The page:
Sam Raimi’s ‘Doctor Strange 2’ is an anti-awakening masterstroke


Finally, someone at Disney gets it. “Doctor Strange in the Multiverse of Madness” is one of the best superhero movies I’ve seen in ages – preserved from superficial awakening and masterfully crafted by the creator of the Spider-Man trilogy movie, Sam Raimi.

While a bit bloody and probably not for kids, the film is not only exceptionally enjoyable, but also has some real dramatic meat on the bone. It features themes of sacrifice, toxic femininity, and even the undead. For those who tire of the woke trash that the Marvel Cinematic Universe (MCU) has become, fear not. Raimi will make you fall in love with superhero movies all over again.


“Doctor Strange in the Multiverse of Madness” is the MCU’s latest entry and the direct sequel to the 2016 original. While the sequel retains some of the characters and visuals from the first film, “Strange 2” is its own thing – a supernatural horror adventure, continuing the themes of Disney Plus shows “WandaVision” and “What-If.”

Among its pantheon of cool, “Strange 2” features souls of the damned, a Cthulhu monster, dimension-traveling teenagers, and of course everyone’s new favorite Sorcerer Supreme: Benedict Wong. It’s an all-thrush action movie and light-hearted horror flick, a trip down the multiverse’s rabbit hole where anything is possible.

It takes full advantage of director Raimi’s horror and Spider-Man legacy. Best of all, this movie uses those elements and bucks the trend of nearly every other MCU production since “Endgame.” Instead of presenting woke nonsense, the film offers up artistically valid themes, like the moral cost of sacrifice.

The elements of a potentially awakened story are all there, but Raimi uses them to tell a decidedly 99% unawakened story. I would even go so far as to describe it as the most anti-revival superhero adventure ever. Instead of a story about the impossible perfection of the female characters and the horror of the men, we get a conflicted hero, a naïve and scared teenager, and a damaged woman who transforms her deep feelings of love for her lost children. in an unholy crusade to obtain what is his, at the cost of everything and everyone else.

Director fired after Spider-Man trilogy

That “Strange 2” ended up being so original is nothing short of a miracle. Over its six-year production run, it saw several writers and creators take the helm, with the first film’s father, Scott Derrickson, stepping down after being told by Disney of his plans for “a bizarre, gnarly, and frightening”. movie” went against their seamless MCU formula.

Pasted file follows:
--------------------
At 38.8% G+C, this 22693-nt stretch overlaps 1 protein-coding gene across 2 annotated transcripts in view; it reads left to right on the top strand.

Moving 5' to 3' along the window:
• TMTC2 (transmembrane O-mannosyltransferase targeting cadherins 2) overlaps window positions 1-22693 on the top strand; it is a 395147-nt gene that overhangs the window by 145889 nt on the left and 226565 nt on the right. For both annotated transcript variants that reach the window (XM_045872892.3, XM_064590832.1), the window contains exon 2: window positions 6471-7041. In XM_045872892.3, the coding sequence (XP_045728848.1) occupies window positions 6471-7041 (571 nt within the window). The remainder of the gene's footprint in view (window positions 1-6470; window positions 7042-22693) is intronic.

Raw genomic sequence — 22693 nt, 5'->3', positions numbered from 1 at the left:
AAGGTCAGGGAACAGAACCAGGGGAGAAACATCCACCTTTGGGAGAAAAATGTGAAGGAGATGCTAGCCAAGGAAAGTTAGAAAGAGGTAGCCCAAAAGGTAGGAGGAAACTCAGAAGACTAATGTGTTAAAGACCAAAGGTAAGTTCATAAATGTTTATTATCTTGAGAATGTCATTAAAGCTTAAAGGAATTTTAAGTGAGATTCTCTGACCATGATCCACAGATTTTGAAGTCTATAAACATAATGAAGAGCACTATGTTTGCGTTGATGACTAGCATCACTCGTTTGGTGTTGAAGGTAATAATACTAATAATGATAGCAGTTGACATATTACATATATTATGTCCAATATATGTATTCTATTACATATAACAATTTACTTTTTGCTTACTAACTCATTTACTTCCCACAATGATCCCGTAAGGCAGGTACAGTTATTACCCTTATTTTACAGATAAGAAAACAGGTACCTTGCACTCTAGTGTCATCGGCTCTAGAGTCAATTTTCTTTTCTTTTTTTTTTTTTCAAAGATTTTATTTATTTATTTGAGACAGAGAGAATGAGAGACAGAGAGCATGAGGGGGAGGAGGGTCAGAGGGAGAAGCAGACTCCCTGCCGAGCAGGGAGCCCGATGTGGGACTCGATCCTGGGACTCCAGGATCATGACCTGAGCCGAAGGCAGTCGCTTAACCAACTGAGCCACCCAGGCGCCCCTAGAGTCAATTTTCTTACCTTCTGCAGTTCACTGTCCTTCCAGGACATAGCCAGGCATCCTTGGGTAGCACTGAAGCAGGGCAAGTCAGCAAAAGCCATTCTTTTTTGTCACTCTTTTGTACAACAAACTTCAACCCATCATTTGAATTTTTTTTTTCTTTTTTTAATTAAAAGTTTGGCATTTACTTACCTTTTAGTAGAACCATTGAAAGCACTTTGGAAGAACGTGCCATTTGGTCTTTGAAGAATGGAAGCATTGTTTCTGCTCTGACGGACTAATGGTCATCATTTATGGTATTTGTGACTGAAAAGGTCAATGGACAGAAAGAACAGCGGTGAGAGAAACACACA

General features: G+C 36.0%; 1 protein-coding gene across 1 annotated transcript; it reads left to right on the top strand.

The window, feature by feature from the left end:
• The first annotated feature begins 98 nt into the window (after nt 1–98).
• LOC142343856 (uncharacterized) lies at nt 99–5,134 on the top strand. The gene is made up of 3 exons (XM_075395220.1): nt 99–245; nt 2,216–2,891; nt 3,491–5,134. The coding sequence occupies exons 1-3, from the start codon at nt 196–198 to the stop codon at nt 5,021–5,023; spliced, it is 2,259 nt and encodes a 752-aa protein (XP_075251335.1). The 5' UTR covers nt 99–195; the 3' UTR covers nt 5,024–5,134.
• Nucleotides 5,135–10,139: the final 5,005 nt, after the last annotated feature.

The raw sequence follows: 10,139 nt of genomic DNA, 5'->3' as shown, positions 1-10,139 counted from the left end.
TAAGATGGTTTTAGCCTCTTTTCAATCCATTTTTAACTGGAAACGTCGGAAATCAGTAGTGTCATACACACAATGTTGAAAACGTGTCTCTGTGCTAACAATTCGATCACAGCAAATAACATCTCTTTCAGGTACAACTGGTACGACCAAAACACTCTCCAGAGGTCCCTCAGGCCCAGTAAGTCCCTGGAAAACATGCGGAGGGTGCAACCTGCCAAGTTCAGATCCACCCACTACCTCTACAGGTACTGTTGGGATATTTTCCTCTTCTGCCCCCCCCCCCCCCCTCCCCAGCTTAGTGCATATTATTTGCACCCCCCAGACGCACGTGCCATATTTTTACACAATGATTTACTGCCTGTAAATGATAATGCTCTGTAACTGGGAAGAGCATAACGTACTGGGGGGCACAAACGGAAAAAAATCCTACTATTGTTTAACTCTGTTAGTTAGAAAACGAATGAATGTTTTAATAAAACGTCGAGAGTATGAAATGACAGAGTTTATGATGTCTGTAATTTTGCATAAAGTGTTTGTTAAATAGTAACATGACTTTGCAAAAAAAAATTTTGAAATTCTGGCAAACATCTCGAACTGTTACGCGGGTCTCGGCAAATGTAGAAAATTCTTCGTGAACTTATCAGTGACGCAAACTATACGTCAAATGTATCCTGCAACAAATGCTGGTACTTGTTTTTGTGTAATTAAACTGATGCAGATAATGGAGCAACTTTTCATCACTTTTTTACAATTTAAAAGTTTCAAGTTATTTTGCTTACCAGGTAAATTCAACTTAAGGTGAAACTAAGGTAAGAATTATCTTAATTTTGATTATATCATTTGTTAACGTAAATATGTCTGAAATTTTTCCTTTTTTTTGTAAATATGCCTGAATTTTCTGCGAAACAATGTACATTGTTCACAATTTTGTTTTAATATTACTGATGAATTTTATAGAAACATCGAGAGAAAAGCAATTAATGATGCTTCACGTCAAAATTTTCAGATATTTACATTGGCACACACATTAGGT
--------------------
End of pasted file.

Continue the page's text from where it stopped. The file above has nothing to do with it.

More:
Disney also commissioned to cast Wanda Maximoff, the Scarlet Witch, as the title character. This angered Derrickson so much that he reportedly yelled at Disney Marvel movie big boss Kevin Feige, “Why don’t you just call the movie ‘Scarlet Witch’ then!”

So how did things turn out so differently? Because Feige was brave enough to hire Raimi and let him work as Raimi. If you don’t know Raimi’s work by name, you’ve probably seen his stuff. Raimi directed the “Evil Dead” film series and was the director of Sony’s excellent Spider-Man trilogy.

Despite the success of those films, Sony fired him after he felt the critical reception of “Spider-Man 3” was too negative. According to Raimi, the experience was so traumatic that he vowed never to work on a superhero project again. However, in 2020, Marvel needed him again and – I’m guessing here – convinced him with the statement that he would have more side control of the film than any other MCU director.

Are you happy?

What I love about this film is that it plays with the idea of ​​sacrifice and accepts its costs and consequences. “Are you happy?” Dr. Christine Palmer asks a grieving Doctor Strange. The Good Doctor tries to come to terms with the cost of his superhero days, saving the world from Thanos, but losing the love of his life to another man.

To stop the new threat, he is tempted to do an unforgivable act, something all the other heroes around him are willing to contemplate, but not him. Scarlet Witch is a villain because she can’t bear the sacrifice of losing her children and is willing to sacrifice entire realities to get them back. Raimi reminds us: doing the right thing has a price, and we don’t always get the happy ending.

Are you happy? I imagine if you ask Raimi about the pain he went through to get to this point, he would say yes. But for us MCU nerds and the future, the answer is decidedly less positive. Disney has become so overly dependent on the most stereotypical awakening and storytelling in movie history that I wonder if “Doctor Strange 2” is an exception instead of a return to form. However, the MCU reveals itself in the future, for now we can enjoy quality storytelling from a masterful storyteller.

Peter Pischke is a health and disability journalist and reporter. He can usually be found at the helm of the sub-stack and the Happy Warrior podcast, providing commentary on the news and nerdery of the day. You can find him on Twitter: @happywarriorp.


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